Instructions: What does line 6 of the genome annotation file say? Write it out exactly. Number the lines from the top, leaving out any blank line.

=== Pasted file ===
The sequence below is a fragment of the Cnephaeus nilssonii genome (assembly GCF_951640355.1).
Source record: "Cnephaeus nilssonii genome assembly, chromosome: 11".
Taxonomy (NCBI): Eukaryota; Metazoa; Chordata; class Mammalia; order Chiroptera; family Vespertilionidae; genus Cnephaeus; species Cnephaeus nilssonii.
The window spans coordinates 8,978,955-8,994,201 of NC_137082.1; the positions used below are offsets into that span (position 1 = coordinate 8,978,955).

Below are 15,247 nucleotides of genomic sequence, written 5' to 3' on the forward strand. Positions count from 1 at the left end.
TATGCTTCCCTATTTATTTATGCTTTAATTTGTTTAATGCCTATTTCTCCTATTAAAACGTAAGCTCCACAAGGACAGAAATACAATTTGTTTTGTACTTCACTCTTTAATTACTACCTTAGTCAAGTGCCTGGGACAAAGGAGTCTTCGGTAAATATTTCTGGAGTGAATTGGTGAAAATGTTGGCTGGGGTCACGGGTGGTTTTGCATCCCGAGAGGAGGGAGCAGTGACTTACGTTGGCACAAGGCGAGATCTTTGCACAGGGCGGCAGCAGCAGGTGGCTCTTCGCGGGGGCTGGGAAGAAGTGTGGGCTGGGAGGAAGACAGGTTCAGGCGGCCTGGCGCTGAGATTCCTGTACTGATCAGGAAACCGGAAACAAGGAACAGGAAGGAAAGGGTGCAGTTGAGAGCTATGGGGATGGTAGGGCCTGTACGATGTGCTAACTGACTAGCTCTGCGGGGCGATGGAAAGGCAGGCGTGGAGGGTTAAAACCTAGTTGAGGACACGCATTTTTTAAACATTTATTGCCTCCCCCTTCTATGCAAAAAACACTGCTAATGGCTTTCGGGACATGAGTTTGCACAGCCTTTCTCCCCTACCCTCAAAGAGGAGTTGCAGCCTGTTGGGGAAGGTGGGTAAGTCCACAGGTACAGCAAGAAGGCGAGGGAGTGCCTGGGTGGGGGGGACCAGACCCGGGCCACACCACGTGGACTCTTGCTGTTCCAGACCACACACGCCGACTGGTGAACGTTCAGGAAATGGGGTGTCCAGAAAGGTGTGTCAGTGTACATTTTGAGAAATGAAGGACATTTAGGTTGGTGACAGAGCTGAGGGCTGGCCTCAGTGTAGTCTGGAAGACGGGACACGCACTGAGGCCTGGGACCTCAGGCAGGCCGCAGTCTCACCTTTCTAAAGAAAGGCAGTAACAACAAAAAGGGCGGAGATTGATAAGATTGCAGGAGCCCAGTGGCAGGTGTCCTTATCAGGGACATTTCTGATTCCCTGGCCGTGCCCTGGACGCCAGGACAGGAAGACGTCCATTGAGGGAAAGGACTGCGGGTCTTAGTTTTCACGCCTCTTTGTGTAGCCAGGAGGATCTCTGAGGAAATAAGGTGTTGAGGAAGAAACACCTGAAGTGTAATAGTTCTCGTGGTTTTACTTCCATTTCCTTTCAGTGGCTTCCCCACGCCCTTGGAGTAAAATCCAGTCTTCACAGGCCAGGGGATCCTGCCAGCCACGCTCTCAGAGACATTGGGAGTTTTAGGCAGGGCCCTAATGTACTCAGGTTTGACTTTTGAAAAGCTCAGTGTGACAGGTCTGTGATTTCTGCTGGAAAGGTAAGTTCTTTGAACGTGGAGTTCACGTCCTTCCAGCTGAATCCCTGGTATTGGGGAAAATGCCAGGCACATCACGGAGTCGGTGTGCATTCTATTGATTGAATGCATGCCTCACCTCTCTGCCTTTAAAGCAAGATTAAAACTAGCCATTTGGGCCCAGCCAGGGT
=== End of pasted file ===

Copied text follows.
TATGCTTCCCTATTTATTTATGCTTTAATTTGTTTAATGCCTATTTCTCCTATTAAAACGTAAGCTCCACAAGGACAGAAATACAATTTGTTTTGTACTTCACTCTTTAATTACTACCTTAGTCAAGTGCCTGGGACAAAGGAGTCTTCGGTAAATATTTCTGGAGTGAATTGGTGAAAATGTTGGCTGGGGTCACGGGTGGTTTTGCATCCCGAGAGGAGGGAGCAGTGACTTACGTTGGCACAAGGCGAGATCTTTGCACAGGGCGGCAGCAGCAGGTGGCTCTTCGCGGGGGCTGGGAAGAAGTGTGGGCTGGGAGGAAGACAGGTTCAGGCGGCCTGGCGCTGAGATTCCTGTACTGATCAGGAAACCGGAAACAAGGAACAGGAAGGAAAGGGTGCAGTTGAGAGCTATGGGGATGGTAGGGCCTGTACGATGTGCTAACTGACTAGCTCTGCGGGGCGATGGAAAGGCAGGCGTGGAGGGTTAAAACCTAGTTGAGGACACGCATTTTTTAAACATTTATTGCCTCCCCCTTCTATGCAAAAAACACTGCTAATGGCTTTCGGGACATGAGTTTGCACAGCCTTTCTCCCCTACCCTCAAAGAGGAGTTGCAGCCTGTTGGGGAAGGTGGGTAAGTCCACAGGTACAGCAAGAAGGCGAGGGAGTGCCTGGGTGGGGGGGACCAGACCCGGGCCACACCACGTGGACTCTTGCTGTTCCAGACCACACACGCCGACTGGTGAACGTTCAGGAAATGGGGTGTCCAGAAAGGTGTGTCAGTGTACATTTTGAGAAATGAAGGACATTTAGGTTGGTGACAGAGCTGAGGGCTGGCCTCAGTGTAGTCTGGAAGACGGGACACGCACTGAGGCCTGGGACCTCAGGCAGGCCGCAGTCTCACCTTTCTAAAGAAAGGCAGTAACAACAAAAAGGGCGGAGATTGATAAGATTGCAGGAGCCCAGTGGCAGGTGTCCTTATCAGGGACATTTCTGATTCCCTGGCCGTGCCCTGGACGCCAGGACAGGAAGACGTCCATTGAGGGAAAGGACTGCGGGTCTTAGTTTTCACGCCTCTTTGTGTAGCCAGGAGGATCTCTGAGGAAATAAGGTGTTGAGGAAGAAACACCTGAAGTGTAATAGTTCTCGTGGTTTTACTTCCATTTCCTTTCAGTGGCTTCCCCACGCCCTTGGAGTAAAATCCAGTCTTCACAGGCCAGGGGATCCTGCCAGCCACGCTCTCAGAGACATTGGGAGTTTTAGGCAGGGCCCTAATGTACTCAGGTTTGACTTTTGAAAAGCTCAGTGTGACAGGTCTGTGATTTCTGCTGGAAAGGTAAGTTCTTTGAACGTGGAGTTCACGTCCTTCCAGCTGAATCCCTGGTATTGGGGAAAATGCCAGGCACATCACGGAGTCGGTGTGCATTCTATTGATTGAATGCATGCCTCACCTCTCTGCCTTTAAAGCAAGATTAAAACTAGCCATTTGGGCCCAGCCAGGGT